Stocks closed broadly lower on Wall Street Wednesday and deepened the weekly losses for major indexes following another choppy day of trading.
The major indexes bounced between gains and losses throughout the day, with technology stocks again giving direction to the broader market.
The sector has triggered much of the choppiness in the market as investors shift money in expectation of rising interest rates.
Higher rates make shares in high-flying tech companies and other expensive growth stocks relatively less attractive.
“We’ve seen some givebacks from the returns we got last year,” said Megan Horneman, director of portfolio strategy at Verdence Capital Advisors. “What we’re seeing is that the market is resetting now.”
The S&P 500 fell 44.35 points, or 1%, to 4,532.76, with 77% of stocks in the benchmark index losing ground.
The only sectors that closed with gains were utilities and household goods makers, signaling a shift to less risky investments for traders.
The Dow Jones Industrial Average fell 339.82, or 1.2%, to 35,028.65.
The tech-heavy Nasdaq fell 166.64, or 1.1%, to 14,340.26. The index is now more than 10% below the all-time high it set on Nov. 19, a fall which is commonly considered a correction.
Technology giant Apple shed 2.1% and chipmaker Nvidia fell 3.2%.
Every major index set new lows for the year for the second day in a row.
Small company stocks, a gauge of confidence in economic growth, fell more than the rest of the market. The Russell 2000 index fell 33.44 points, or 1.6%, to 2,062.78.
Gold prices, which often rise when investors are nervous about risks in the broader market, gained 1.6%.
Bond yields fell. The yield on the 10-year Treasury fell to 1.85% from 1.87% late Tuesday.
Stocks have slid in January as investors gauge how rising inflation will impact businesses and consumers, along with the Federal Reserve’s next move on interest rate policy.
Investors are busy reviewing the latest round of corporate earnings.
Health insurer UnitedHealth Group rose 0.3% after reporting encouraging financial results.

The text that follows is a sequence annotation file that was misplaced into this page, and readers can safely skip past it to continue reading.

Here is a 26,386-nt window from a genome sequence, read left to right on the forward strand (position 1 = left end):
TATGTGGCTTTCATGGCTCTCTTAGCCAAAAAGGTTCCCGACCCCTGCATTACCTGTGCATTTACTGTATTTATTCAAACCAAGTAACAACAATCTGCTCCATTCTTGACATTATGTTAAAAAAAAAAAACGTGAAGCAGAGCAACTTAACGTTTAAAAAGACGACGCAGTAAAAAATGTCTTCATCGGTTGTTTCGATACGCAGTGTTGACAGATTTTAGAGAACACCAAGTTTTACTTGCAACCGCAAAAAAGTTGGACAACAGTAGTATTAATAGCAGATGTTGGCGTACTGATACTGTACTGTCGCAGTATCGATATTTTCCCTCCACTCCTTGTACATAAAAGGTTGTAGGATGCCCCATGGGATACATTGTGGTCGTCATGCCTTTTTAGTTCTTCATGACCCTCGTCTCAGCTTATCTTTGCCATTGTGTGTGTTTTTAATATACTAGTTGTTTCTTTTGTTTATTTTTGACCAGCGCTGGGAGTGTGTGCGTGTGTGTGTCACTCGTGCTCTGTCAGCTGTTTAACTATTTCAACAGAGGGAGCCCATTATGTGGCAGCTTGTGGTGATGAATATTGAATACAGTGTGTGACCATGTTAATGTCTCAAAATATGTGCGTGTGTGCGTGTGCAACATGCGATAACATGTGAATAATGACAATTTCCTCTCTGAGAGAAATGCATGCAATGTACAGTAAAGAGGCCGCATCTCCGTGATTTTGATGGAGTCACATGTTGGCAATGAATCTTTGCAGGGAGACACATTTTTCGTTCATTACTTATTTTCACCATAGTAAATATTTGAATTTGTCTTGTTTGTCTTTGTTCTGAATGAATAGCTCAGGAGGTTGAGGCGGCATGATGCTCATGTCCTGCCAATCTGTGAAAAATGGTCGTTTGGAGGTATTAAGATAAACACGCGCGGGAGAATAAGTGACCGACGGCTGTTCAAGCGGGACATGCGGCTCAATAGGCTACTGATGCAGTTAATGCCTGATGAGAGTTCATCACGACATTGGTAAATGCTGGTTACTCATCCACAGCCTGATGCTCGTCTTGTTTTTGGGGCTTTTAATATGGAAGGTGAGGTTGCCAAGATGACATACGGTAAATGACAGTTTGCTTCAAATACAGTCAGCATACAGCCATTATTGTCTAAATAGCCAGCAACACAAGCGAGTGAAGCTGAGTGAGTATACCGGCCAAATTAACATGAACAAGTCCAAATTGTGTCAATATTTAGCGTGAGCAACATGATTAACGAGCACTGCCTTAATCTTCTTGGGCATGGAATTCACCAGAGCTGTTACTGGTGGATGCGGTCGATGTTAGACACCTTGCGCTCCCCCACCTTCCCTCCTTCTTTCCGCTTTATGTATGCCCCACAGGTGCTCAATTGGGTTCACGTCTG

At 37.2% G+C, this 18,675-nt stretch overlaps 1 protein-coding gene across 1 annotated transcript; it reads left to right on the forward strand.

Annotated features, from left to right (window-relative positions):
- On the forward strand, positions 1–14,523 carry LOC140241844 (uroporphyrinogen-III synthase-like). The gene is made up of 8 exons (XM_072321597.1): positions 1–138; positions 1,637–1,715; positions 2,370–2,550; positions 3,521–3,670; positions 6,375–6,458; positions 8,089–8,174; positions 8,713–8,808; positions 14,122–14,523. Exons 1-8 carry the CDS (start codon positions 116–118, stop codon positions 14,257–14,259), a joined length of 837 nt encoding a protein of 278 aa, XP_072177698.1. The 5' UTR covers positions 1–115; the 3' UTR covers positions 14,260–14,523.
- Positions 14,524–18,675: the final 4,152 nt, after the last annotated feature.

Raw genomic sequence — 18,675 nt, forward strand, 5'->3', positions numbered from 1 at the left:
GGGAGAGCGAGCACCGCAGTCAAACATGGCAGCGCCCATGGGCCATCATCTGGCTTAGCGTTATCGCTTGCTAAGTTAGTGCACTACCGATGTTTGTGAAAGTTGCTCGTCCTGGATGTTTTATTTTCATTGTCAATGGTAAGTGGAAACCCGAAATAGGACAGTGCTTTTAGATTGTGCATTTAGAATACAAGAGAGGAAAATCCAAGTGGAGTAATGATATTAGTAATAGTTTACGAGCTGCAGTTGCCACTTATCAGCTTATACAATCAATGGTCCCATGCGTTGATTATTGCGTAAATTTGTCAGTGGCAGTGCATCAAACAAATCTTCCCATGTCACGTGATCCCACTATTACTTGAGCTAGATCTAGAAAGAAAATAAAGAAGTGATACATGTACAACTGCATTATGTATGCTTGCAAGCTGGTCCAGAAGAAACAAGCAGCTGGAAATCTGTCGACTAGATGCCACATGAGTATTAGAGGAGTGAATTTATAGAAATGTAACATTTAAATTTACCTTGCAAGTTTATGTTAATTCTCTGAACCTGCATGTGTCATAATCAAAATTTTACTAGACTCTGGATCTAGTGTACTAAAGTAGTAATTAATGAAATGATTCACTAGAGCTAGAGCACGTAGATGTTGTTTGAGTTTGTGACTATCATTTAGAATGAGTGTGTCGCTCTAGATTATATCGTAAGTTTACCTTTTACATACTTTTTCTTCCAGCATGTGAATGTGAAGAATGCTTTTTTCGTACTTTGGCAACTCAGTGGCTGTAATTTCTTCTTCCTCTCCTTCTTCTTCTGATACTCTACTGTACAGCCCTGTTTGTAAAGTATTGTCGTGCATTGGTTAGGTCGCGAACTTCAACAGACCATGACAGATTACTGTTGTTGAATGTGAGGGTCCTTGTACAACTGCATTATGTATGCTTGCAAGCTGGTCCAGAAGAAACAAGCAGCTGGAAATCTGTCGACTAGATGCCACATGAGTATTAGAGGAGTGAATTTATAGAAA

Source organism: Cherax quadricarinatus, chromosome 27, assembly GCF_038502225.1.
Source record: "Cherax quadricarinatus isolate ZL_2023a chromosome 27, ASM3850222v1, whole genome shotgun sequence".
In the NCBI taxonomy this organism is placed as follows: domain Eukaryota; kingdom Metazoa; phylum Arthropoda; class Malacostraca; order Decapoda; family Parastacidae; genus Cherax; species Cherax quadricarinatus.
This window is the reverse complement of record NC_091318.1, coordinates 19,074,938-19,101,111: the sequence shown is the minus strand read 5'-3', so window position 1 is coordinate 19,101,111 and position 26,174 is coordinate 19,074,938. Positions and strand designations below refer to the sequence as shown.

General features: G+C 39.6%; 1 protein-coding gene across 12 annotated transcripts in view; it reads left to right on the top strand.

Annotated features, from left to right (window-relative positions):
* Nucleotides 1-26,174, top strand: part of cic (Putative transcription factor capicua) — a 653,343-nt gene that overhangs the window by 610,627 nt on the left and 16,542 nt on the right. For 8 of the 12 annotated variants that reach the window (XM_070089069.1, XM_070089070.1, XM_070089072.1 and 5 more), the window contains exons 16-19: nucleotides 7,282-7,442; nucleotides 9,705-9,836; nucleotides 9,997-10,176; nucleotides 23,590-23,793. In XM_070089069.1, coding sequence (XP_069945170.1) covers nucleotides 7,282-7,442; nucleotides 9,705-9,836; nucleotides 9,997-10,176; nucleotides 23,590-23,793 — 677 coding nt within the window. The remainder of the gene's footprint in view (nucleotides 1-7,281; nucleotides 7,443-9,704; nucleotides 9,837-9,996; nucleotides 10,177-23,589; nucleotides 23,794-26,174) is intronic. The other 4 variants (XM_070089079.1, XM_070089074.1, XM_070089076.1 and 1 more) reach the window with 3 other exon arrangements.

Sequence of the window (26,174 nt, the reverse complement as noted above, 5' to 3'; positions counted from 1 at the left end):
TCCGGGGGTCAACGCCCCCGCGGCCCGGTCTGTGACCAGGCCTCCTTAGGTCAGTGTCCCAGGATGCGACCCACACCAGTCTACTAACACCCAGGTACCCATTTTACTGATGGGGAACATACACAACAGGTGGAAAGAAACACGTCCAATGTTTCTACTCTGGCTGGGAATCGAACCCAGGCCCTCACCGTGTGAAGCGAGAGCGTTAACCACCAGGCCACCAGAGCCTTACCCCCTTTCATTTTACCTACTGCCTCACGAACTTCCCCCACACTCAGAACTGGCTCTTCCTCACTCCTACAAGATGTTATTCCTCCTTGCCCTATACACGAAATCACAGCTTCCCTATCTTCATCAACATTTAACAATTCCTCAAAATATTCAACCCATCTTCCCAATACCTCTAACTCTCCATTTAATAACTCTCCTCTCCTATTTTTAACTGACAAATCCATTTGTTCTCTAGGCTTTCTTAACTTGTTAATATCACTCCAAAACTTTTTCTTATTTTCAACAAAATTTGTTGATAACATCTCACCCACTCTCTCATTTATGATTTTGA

Bank of America rose 0.4% after reporting a jump in profits that beat analysts’ forecasts.
Household and consumer goods company Procter & Gamble rose 3.4% after also reporting strong financial results.
The maker of Dawn dish detergent and other products reported strong results as it passed along higher costs to consumers.
Outside of earnings, Ford slumped 7.9% following news that it’s recalling about 200,000 cars in the U.S. to fix a problem that can stop the brake lights from turning off.
Wall Street is closely watching the latest round of results to gauge whether inflation is cutting into profit margins for companies and to see whether consumers are accepting the higher prices without cutting back on spending.
Demand for goods has outpaced companies’ capacity to make and supply products, which has caused supply chain problems and raised raw materials costs.
Economists expect inflation to remain high until those supply chain issues are solved and consumer demand is tempered.
Meanwhile, the Federal Reserve is speeding up its withdrawal of support for markets and the economy.
The central bank is likely to raise interest rates earlier and more often than had been expected to fight rising inflation.
As of late Tuesday, investors were pricing in a better than 86% probability that the Fed will raise short-term rates at its meeting of policymakers in March.
A month ago, they saw less than a 47% chance of that, according to CME Group.
More big company earnings are on tap for Wall Street on Thursday. American Airlines, Union Pacific, CSX and Netflix will all report their latest financial results.
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